MiguelAndrés is an Assistant Professor in the Polytechnic College of Science and Engineering at Universidad San Francisco de Quito USFQ. He holds a BS in Civil Engineering from USFQ, an M.Sc. in Construction Engineering and Project Management from Iowa State University as a Fulbright Scholar, a Ph.D. in Civil Engineering from Virginia Tech, and two Graduate Certificates from Virginia Tech in Engineering Education and Future Professoriate. MiguelAndrés's research includes sustainable infrastructure design and planning, smart and resilient cities, and the development of engineers who not only have strong technical and practical knowledge but the social awareness and agency to address global humanitarian, environmental, and social justice challenges. For him, social justice is a concept that should always be involved in discussions on infrastructure. Related to STEM education, Miguel Andrés is in developing and applying contemporary pedagogies for STEM courses, teaching empathy studies in engineering as a tool for innovation, and assessing engineering students' agency to address climate change. Currently, MiguelAndrés is validating his framework of a Blended & Flexible Learning approach that focusses on STEM courses and its practical adaptation to overcome barriers brought up by the COVID-19 pandemic.

visit author page

author page

Karen Dinora Martinez Soto

author page

Reema Helen Azar Universidad San Francisco de Quito USFQ Orcid 16x16 orcid.org/0000-0003-2469-1646

Download Paper |

Abstract

The engineering profession requires to adapt to contribute effectively to the complexities of the problems we face in society. Part of the problem is that the field has been characterized by having a lack of diverse perspectives. Broadening participation in engineering has been part of the engineering education research agenda for years. We argue that if we can understand the traits of the different dimensions of culture in engineering, we can identify potential solutions to broaden participation. For example, understanding if the national culture is predominant over the engineering culture can help us understand if change should be promoted as the disciplinary culture level or at a broader level. Hence, understanding the differences in disciplinary culture in engineering in different countries is important. In this study, we are comparing how students from Ecuador and the United States perceive their engineering disciplinary culture. Specifically, we are using Sharma (2010) instrument, developed to measure constructs associated with culture. Sharma’s work was based on Hofstede’s theory of dimensions of national cultures (power distance, uncertainty avoidance, individualism, masculinity) (Hofstede, 2003), a very well-known theory used to measure culture in different contexts around the world. While Hofstede’s theory is correlational rather than causal, we argue that a better understanding of disciplinary culture from the perspective of characteristics aligned with aspects of the discipline and making comparisons between two countries that are culturally very different, will be valuable to get an initial understanding of students’ perceptions. Data were collected with engineering students at major polytechnic universities in Ecuador and the United States. The survey was translated into Spanish for the Ecuadorian data and was reviewed by several native Spanish speakers. We piloted the survey with several students. The survey was administered online. Results provide preliminary information on how students perceive aspects of culture like uncertainty avoidance, individualism, power distance, and masculinity. We discuss the relationship of these constructs with aspects of the engineering program. Implications for research and practice are provided.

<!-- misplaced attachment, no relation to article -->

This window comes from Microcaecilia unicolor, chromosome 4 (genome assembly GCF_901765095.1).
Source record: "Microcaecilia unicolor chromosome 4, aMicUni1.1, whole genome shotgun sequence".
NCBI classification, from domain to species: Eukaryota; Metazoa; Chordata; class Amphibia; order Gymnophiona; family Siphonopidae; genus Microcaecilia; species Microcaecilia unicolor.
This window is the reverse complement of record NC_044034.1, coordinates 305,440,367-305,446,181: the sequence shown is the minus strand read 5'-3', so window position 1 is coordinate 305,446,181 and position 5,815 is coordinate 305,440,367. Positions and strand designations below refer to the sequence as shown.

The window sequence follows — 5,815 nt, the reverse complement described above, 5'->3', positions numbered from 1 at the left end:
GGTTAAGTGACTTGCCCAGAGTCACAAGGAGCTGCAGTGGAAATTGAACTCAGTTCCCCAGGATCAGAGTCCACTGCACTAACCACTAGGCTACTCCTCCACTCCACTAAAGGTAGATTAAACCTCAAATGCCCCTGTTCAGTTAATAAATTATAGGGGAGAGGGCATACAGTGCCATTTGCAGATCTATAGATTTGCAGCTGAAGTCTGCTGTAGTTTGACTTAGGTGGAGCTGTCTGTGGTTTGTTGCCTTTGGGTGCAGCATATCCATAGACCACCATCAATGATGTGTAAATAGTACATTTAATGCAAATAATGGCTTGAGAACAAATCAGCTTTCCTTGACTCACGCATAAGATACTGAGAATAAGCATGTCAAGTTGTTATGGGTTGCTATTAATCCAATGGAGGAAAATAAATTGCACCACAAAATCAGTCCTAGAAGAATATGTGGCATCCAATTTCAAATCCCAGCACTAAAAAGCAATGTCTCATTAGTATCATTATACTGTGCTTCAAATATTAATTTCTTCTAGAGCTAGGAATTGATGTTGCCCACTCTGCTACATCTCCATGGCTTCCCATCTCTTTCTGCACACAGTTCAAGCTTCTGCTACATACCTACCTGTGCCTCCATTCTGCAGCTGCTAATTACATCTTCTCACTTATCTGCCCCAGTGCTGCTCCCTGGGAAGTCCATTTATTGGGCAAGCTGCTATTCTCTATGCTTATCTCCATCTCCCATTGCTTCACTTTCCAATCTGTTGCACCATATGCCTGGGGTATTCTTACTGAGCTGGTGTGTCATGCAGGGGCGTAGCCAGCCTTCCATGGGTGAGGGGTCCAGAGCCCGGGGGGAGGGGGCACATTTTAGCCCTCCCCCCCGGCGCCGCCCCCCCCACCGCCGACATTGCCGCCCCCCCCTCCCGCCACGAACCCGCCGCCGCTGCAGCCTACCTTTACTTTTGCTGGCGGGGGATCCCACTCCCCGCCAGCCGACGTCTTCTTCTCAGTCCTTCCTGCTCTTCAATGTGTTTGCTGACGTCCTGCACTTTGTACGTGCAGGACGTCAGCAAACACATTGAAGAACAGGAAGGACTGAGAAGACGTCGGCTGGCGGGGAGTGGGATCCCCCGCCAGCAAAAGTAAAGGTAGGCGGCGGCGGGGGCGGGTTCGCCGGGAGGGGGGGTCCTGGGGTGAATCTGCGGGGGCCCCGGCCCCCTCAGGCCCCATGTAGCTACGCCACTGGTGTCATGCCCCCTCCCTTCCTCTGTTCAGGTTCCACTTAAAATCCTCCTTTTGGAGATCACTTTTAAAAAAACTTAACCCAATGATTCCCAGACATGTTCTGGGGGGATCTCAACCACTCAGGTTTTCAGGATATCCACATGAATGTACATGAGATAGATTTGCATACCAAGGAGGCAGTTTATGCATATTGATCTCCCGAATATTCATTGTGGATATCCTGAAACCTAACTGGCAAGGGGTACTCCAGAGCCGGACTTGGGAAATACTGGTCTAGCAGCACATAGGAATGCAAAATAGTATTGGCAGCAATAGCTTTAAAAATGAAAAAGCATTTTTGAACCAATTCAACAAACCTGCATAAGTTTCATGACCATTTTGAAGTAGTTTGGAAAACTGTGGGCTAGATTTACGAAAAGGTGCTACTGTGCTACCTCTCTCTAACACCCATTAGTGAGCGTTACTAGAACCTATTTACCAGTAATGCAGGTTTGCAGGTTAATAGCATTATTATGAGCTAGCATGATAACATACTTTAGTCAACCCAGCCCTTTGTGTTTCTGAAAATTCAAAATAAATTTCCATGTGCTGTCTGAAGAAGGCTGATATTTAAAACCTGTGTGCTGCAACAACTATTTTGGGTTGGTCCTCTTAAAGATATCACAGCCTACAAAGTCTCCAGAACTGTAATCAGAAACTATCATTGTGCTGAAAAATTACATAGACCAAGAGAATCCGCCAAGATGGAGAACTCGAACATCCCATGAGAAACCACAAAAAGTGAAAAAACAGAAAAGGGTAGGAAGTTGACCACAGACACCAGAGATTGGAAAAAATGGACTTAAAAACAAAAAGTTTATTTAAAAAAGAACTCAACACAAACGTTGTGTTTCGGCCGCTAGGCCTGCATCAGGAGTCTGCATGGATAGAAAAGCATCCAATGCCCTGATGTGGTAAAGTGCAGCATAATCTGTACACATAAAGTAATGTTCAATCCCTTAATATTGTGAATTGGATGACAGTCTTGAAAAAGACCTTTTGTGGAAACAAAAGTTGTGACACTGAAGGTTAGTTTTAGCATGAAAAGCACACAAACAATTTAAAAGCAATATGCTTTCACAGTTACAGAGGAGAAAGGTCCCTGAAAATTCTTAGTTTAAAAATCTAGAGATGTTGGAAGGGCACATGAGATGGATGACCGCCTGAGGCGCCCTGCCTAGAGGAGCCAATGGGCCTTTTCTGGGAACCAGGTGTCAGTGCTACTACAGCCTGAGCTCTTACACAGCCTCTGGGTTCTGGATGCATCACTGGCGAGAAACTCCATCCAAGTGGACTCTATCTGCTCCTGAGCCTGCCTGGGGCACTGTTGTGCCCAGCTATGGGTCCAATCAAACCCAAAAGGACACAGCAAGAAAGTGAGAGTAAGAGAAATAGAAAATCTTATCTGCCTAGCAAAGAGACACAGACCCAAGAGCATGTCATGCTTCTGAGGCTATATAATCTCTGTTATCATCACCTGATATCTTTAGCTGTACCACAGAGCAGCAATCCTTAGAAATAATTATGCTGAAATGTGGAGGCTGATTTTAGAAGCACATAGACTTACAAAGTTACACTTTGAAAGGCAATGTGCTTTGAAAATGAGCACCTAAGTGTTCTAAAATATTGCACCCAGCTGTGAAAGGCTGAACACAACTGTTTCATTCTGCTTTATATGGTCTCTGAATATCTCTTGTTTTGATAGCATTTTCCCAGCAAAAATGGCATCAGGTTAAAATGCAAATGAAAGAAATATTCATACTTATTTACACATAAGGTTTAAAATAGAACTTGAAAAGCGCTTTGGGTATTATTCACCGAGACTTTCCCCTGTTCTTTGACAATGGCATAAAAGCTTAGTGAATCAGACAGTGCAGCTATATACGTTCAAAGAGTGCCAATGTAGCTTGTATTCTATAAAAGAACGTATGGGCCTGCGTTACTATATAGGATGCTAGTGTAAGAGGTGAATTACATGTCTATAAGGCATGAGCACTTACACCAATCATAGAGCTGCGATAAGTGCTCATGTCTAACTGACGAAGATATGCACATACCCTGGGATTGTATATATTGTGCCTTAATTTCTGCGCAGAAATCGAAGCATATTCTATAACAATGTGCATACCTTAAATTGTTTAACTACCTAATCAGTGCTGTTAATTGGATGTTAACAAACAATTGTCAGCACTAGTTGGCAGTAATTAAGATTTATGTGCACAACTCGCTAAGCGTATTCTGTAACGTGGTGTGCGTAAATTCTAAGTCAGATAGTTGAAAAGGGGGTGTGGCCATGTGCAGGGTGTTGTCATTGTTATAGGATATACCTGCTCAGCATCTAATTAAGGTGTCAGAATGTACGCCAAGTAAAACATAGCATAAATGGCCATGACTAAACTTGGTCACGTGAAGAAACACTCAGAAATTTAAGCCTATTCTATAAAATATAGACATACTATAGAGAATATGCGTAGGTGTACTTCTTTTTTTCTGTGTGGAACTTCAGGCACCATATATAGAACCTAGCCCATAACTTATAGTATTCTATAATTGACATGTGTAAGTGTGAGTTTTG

Murzi, H., & Ruiz Ulloa, B. C., & Gamboa, F., & Woods, J. C., & Guerra, M., & Martinez Soto, K. D., & Azar, R. H. (2021, July), Cultural Dimensions in Academic Disciplines, a Comparison Between Ecuador and the United States of America Paper presented at 2021 ASEE Virtual Annual Conference Content Access, Virtual Conference. 10.18260/1-2--36886

ASEE holds the copyright on this document. It may be read by the public free of charge. Authors may archive their work on personal websites or in institutional repositories with the following citation: © 2021 American Society for Engineering Education. Other scholars may excerpt or quote from these materials with the same citation. When excerpting or quoting from Conference Proceedings, authors should, in addition to noting the ASEE copyright, list all the original authors and their institutions and name the host city of the conference. - Last updated April 1, 2015